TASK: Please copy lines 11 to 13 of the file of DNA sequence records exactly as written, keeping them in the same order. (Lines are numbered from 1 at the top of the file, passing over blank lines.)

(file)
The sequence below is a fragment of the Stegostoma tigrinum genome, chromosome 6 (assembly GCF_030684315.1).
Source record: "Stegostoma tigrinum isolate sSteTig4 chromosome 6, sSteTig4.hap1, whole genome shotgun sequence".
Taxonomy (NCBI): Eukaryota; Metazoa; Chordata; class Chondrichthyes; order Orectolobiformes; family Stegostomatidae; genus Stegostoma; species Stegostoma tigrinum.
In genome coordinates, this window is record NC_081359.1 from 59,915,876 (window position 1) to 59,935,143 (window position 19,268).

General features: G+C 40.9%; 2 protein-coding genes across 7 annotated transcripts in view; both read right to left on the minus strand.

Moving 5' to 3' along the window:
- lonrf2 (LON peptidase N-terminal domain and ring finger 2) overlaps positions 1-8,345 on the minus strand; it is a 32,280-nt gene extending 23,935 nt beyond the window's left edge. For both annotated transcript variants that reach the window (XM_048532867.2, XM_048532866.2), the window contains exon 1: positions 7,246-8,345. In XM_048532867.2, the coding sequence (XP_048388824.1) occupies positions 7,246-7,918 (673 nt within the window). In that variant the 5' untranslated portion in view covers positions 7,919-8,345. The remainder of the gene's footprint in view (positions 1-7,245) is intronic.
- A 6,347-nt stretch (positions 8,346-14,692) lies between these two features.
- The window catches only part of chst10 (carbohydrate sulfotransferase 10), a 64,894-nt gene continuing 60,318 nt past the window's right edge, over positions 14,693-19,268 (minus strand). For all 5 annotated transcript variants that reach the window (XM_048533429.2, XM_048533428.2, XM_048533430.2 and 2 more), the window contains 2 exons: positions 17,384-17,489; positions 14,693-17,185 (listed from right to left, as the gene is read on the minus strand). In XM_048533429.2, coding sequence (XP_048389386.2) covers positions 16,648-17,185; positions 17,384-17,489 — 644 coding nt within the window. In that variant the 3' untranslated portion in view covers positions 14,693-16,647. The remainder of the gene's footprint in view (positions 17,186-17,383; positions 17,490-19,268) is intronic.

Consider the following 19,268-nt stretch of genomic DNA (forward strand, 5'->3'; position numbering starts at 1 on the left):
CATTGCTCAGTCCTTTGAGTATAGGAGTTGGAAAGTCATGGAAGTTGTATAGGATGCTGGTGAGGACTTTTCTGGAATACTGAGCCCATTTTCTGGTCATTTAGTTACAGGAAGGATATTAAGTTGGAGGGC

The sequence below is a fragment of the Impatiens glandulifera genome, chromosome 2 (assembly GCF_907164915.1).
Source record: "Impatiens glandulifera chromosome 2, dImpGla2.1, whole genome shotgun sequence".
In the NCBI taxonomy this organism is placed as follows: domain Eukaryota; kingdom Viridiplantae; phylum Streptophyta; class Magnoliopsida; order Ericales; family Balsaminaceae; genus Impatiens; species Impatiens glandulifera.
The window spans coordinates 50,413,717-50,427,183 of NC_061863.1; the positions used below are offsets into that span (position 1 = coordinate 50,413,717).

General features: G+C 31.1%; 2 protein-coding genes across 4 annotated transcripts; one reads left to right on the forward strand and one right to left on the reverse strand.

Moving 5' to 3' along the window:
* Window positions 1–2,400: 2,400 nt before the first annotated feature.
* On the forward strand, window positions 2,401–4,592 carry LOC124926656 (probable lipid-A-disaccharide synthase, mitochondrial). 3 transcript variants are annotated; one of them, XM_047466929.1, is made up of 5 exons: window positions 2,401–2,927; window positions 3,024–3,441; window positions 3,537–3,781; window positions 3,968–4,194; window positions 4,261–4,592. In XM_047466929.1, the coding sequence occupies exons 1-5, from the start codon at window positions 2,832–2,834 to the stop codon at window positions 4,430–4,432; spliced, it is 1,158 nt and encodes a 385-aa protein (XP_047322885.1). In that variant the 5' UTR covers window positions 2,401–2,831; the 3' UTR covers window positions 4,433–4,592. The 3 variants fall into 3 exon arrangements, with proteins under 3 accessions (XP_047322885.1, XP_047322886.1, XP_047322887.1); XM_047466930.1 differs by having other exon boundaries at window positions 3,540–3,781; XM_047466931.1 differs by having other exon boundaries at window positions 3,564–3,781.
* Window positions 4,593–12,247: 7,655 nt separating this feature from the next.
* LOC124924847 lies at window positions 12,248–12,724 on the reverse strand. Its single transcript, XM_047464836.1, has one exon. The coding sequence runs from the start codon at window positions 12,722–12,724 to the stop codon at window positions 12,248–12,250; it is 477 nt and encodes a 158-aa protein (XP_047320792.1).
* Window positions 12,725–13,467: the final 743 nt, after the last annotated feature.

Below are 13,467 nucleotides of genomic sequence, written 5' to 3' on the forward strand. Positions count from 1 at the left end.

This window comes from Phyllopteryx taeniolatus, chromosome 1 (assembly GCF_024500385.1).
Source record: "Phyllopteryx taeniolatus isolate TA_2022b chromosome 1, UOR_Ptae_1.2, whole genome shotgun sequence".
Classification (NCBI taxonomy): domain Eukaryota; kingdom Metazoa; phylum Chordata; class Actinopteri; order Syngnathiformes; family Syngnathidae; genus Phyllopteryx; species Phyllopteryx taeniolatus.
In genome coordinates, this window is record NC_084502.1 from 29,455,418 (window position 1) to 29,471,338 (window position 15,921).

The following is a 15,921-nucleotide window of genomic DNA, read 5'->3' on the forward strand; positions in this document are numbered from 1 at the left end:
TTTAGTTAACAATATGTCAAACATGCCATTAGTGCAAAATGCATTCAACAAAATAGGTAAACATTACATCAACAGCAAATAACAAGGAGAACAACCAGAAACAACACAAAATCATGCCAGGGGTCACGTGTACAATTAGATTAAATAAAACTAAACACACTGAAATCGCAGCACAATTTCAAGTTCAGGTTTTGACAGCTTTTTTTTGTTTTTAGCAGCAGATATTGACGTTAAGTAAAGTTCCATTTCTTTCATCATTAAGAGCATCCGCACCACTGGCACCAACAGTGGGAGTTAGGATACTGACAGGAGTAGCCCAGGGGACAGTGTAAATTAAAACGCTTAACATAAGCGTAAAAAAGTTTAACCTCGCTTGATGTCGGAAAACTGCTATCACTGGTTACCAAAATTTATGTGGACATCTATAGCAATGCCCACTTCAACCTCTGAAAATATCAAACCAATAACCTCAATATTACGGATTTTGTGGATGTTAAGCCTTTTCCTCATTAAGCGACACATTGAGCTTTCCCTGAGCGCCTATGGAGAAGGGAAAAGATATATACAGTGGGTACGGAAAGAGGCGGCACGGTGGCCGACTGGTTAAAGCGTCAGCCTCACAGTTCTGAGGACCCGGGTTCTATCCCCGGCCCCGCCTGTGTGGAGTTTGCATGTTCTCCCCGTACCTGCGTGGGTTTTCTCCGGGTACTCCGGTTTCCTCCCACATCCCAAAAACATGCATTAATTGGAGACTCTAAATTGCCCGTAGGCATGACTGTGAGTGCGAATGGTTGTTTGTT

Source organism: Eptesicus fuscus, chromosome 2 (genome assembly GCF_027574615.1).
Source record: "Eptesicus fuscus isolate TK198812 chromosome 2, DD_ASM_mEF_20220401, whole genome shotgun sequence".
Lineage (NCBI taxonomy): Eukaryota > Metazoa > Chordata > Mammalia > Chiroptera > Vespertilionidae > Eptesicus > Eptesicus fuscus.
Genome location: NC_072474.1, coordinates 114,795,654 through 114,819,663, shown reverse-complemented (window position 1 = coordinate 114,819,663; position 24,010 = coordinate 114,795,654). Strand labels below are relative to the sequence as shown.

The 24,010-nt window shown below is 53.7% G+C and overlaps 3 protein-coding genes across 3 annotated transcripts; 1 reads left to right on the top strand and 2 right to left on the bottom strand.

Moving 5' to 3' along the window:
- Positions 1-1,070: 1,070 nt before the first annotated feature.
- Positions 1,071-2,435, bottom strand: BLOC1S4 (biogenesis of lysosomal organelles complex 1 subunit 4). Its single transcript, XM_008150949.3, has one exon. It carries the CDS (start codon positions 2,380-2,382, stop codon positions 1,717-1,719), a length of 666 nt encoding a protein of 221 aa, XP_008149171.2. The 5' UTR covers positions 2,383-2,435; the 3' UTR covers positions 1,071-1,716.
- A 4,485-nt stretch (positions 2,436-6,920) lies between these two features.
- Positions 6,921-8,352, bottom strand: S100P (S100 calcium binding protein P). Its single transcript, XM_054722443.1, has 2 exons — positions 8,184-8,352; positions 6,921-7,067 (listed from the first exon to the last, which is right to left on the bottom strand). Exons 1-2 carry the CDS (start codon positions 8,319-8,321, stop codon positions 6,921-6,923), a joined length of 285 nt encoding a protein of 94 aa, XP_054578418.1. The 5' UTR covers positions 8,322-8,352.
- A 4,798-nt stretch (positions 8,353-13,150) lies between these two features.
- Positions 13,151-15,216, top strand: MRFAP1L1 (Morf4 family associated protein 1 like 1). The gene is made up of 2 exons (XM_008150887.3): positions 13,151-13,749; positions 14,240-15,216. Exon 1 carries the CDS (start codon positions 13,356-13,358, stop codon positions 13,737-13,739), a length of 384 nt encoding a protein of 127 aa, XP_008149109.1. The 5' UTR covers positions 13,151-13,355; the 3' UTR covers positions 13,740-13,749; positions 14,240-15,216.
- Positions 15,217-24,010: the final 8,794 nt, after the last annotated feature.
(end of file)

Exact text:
CATTGCTCAGTCCTTTGAGTATAGGAGTTGGAAAGTCATGGAAGTTGTATAGGATGCTGGTGAGGACTTTTCTGGAATACTGAGCCCATTTTCTGGTCATTTAGTTACAGGAAGGATATTAAGTTGGAGGGC

The sequence below is a fragment of the Impatiens glandulifera genome, chromosome 2 (assembly GCF_907164915.1).
Source record: "Impatiens glandulifera chromosome 2, dImpGla2.1, whole genome shotgun sequence".